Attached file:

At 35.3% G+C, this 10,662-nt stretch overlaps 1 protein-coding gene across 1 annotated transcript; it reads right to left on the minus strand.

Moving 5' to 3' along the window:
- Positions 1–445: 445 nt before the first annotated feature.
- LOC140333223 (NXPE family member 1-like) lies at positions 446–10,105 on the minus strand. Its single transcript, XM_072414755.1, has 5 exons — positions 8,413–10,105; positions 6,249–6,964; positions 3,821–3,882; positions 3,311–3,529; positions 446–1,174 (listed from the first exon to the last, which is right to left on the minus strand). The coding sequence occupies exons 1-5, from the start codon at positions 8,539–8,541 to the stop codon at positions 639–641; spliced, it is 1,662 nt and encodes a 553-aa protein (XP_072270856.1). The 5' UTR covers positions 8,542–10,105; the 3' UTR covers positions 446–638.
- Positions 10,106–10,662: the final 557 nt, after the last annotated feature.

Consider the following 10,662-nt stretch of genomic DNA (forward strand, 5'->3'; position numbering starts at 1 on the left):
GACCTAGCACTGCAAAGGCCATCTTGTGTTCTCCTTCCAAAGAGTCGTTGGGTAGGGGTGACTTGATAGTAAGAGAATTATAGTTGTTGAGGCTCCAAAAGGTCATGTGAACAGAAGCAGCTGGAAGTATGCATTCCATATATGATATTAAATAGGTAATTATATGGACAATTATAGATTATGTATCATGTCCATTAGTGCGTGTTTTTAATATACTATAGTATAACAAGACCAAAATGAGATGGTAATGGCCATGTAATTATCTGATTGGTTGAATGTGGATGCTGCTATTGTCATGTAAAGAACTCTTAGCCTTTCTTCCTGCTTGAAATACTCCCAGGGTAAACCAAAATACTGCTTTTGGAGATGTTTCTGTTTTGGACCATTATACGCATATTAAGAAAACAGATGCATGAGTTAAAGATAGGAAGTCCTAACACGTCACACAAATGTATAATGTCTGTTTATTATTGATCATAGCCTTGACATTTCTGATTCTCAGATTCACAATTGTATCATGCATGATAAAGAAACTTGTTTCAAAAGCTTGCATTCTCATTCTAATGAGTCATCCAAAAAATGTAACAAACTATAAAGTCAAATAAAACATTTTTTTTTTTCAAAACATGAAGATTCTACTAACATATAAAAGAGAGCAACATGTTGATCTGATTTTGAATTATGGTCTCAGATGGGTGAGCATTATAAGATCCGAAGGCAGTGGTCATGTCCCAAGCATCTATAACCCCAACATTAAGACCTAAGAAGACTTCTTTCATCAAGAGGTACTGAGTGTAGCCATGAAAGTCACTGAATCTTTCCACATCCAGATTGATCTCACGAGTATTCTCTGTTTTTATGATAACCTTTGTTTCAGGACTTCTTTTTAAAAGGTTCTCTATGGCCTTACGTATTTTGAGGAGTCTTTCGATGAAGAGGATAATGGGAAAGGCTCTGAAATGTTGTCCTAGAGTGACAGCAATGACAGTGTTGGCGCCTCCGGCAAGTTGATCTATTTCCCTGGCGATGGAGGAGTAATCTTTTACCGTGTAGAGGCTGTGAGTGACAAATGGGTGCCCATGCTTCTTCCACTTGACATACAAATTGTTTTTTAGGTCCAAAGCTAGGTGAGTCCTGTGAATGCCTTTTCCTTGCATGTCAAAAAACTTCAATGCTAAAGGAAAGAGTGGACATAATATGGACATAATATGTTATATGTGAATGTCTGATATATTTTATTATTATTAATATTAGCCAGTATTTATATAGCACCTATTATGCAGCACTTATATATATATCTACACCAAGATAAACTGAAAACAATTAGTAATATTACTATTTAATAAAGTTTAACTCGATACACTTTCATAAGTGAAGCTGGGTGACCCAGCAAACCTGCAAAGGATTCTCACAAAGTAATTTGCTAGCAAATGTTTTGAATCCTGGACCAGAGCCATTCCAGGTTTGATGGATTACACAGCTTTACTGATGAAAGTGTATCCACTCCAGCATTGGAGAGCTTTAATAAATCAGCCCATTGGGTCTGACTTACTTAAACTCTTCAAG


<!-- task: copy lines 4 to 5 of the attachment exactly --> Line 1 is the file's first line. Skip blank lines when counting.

- LOC140333223 (NXPE family member 1-like) lies at positions 446–10,105 on the minus strand. Its single transcript, XM_072414755.1, has 5 exons — positions 8,413–10,105; positions 6,249–6,964; positions 3,821–3,882; positions 3,311–3,529; positions 446–1,174 (listed from the first exon to the last, which is right to left on the minus strand). The coding sequence occupies exons 1-5, from the start codon at positions 8,539–8,541 to the stop codon at positions 639–641; spliced, it is 1,662 nt and encodes a 553-aa protein (XP_072270856.1). The 5' UTR covers positions 8,542–10,105; the 3' UTR covers positions 446–638.
- Positions 10,106–10,662: the final 557 nt, after the last annotated feature.